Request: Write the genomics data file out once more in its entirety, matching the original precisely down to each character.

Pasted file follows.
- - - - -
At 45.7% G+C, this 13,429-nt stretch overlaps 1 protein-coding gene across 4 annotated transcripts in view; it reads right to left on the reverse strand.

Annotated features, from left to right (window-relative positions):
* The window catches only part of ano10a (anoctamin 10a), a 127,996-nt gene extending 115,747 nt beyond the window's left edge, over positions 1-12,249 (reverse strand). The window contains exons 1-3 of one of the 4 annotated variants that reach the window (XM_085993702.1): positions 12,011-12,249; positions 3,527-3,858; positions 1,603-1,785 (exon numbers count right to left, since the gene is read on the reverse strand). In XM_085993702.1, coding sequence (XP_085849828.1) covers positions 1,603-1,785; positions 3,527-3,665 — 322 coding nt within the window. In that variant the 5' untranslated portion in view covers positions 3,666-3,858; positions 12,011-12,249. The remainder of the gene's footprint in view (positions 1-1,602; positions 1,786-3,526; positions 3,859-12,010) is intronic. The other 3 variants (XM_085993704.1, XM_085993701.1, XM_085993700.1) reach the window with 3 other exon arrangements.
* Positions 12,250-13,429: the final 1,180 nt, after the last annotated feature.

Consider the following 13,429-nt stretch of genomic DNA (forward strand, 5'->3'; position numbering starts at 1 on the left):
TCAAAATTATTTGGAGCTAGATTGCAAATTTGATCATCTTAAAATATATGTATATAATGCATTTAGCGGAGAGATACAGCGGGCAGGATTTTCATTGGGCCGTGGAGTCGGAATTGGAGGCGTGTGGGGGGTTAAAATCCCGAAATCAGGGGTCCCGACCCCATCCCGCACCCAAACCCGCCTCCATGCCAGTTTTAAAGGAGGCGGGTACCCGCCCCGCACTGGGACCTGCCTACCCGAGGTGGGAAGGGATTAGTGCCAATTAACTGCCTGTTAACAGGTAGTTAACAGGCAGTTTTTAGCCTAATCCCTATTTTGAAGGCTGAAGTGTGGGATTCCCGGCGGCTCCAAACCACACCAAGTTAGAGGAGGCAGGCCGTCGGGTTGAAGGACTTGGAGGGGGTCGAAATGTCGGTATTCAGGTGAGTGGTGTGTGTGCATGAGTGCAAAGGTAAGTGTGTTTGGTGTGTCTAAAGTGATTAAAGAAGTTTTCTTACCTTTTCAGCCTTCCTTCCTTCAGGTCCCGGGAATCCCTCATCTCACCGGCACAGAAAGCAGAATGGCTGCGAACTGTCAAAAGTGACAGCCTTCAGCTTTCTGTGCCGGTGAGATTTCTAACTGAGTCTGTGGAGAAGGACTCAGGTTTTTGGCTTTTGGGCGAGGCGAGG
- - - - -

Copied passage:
At 45.7% G+C, this 13,429-nt stretch overlaps 1 protein-coding gene across 4 annotated transcripts in view; it reads right to left on the reverse strand.

Annotated features, from left to right (window-relative positions):
* The window catches only part of ano10a (anoctamin 10a), a 127,996-nt gene extending 115,747 nt beyond the window's left edge, over positions 1-12,249 (reverse strand). The window contains exons 1-3 of one of the 4 annotated variants that reach the window (XM_085993702.1): positions 12,011-12,249; positions 3,527-3,858; positions 1,603-1,785 (exon numbers count right to left, since the gene is read on the reverse strand). In XM_085993702.1, coding sequence (XP_085849828.1) covers positions 1,603-1,785; positions 3,527-3,665 — 322 coding nt within the window. In that variant the 5' untranslated portion in view covers positions 3,666-3,858; positions 12,011-12,249. The remainder of the gene's footprint in view (positions 1-1,602; positions 1,786-3,526; positions 3,859-12,010) is intronic. The other 3 variants (XM_085993704.1, XM_085993701.1, XM_085993700.1) reach the window with 3 other exon arrangements.
* Positions 12,250-13,429: the final 1,180 nt, after the last annotated feature.

Consider the following 13,429-nt stretch of genomic DNA (forward strand, 5'->3'; position numbering starts at 1 on the left):
TCAAAATTATTTGGAGCTAGATTGCAAATTTGATCATCTTAAAATATATGTATATAATGCATTTAGCGGAGAGATACAGCGGGCAGGATTTTCATTGGGCCGTGGAGTCGGAATTGGAGGCGTGTGGGGGGTTAAAATCCCGAAATCAGGGGTCCCGACCCCATCCCGCACCCAAACCCGCCTCCATGCCAGTTTTAAAGGAGGCGGGTACCCGCCCCGCACTGGGACCTGCCTACCCGAGGTGGGAAGGGATTAGTGCCAATTAACTGCCTGTTAACAGGTAGTTAACAGGCAGTTTTTAGCCTAATCCCTATTTTGAAGGCTGAAGTGTGGGATTCCCGGCGGCTCCAAACCACACCAAGTTAGAGGAGGCAGGCCGTCGGGTTGAAGGACTTGGAGGGGGTCGAAATGTCGGTATTCAGGTGAGTGGTGTGTGTGCATGAGTGCAAAGGTAAGTGTGTTTGGTGTGTCTAAAGTGATTAAAGAAGTTTTCTTACCTTTTCAGCCTTCCTTCCTTCAGGTCCCGGGAATCCCTCATCTCACCGGCACAGAAAGCAGAATGGCTGCGAACTGTCAAAAGTGACAGCCTTCAGCTTTCTGTGCCGGTGAGATTTCTAACTGAGTCTGTGGAGAAGGACTCAGGTTTTTGGCTTTTGGGCGAGGCGAGG